In this era of gustatory one-upmanship, if you can’t cook an expertly sauced bowl of al dente pasta from scratch, you can’t call yourself a real man. Which is why we enlisted Stanley Tucci, the actor who plays Julia Child’s husband in Julie & Julia and co-directed, co-wrote and stars in the foodie cult hit movie Big Night, to help us out with date night. Imported Italian canned tuna is the secret to his can’t-fail sauce. “People go, ‘Really?’ ” says Tucci. “But then they try it and it’s so sweet and just so fucking delicious.”

Serves 4
¼ cup plus 2 tbsp. olive oil
¼ cup coarsely chopped onion
4 cups canned whole plum tomatoes (about one 35-ounce can)
Kosher salt and freshly ground black pepper
4 fresh basil leaves
1 six-ounce can Italian tuna, packed in olive oil
1 lb. spaghetti or linguine

Spaghetti con Pomodoro e Tonno
This recipe was adapted from The Tucci Cookbook, a new collection of family recipes. Proceeds benefit the Food Bank for New York City.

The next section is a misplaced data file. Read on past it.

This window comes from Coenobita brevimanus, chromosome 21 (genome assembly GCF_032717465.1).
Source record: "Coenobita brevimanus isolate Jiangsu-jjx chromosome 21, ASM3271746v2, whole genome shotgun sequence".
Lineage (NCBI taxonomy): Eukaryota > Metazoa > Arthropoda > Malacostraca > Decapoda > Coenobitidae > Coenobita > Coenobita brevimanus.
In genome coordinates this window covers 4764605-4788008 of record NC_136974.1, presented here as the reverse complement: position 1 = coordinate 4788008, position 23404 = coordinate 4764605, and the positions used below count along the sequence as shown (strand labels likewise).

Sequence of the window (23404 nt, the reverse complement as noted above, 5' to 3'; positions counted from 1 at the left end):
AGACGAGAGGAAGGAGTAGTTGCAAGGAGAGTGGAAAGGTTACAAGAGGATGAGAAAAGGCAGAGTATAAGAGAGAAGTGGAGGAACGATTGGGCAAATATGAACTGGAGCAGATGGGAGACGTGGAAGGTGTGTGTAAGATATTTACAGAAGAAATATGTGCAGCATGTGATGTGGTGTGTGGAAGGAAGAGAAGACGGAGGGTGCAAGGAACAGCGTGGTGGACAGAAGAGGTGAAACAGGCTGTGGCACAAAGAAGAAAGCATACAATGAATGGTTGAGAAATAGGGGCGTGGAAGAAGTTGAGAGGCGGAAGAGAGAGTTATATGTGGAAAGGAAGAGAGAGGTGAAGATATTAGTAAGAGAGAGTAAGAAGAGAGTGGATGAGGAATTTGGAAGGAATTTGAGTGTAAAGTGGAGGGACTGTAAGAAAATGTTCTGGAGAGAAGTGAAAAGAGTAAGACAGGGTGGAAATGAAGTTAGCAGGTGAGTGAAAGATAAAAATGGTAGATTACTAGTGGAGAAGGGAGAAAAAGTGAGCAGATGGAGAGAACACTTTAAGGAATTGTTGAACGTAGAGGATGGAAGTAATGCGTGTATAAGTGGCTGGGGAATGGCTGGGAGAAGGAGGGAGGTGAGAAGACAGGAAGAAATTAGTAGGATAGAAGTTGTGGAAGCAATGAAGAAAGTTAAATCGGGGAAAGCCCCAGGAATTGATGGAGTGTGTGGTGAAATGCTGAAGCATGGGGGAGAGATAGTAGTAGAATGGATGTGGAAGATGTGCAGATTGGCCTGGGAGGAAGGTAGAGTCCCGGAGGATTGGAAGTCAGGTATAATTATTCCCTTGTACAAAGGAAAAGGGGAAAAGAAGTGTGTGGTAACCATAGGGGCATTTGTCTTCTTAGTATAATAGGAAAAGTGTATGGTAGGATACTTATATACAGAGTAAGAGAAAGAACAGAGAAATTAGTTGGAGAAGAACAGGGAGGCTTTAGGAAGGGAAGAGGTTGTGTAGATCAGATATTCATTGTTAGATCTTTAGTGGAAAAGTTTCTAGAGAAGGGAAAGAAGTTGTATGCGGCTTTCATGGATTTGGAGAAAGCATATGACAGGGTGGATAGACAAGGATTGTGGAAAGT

1. Warm quarter cup of olive oil in a saucepan over medium-high heat. Add onion and cook until soft, about three minutes. Add tomatoes, crushing them well with the back of a slotted spoon. Season with salt and pepper and stir in basil. Simmer over medium-low heat until slightly thickened, about 25 minutes. Drain half the olive oil from canned tuna and pour the other half into sauce. Flake tuna into tomato sauce. Cover and simmer to heat through. Remove from heat and set aside.

  2. Meanwhile, bring a large pot of salted water to boil. Add pasta and cook until al dente. Drain, then toss pasta with remaining two tablespoons of olive oil. Add about three ladles of sauce and continue tossing. Distribute evenly among four dinner plates. Ladle remaining sauce on top.

Stanley’s guide to your own big night

Sarah Rutherford

“The fig is so vaginal. I suppose if you had figs and a phallus of salami that would be the perfect, extremely suggestive appetizer.”
“Because the sauce has tuna in it, you shouldn’t serve anything heavy. And tomato wants to be paired with something red.”
“I like jazz, particularly from the 1950s. You can’t go wrong with Louis Armstrong. He spans such a long time and diversity of music.”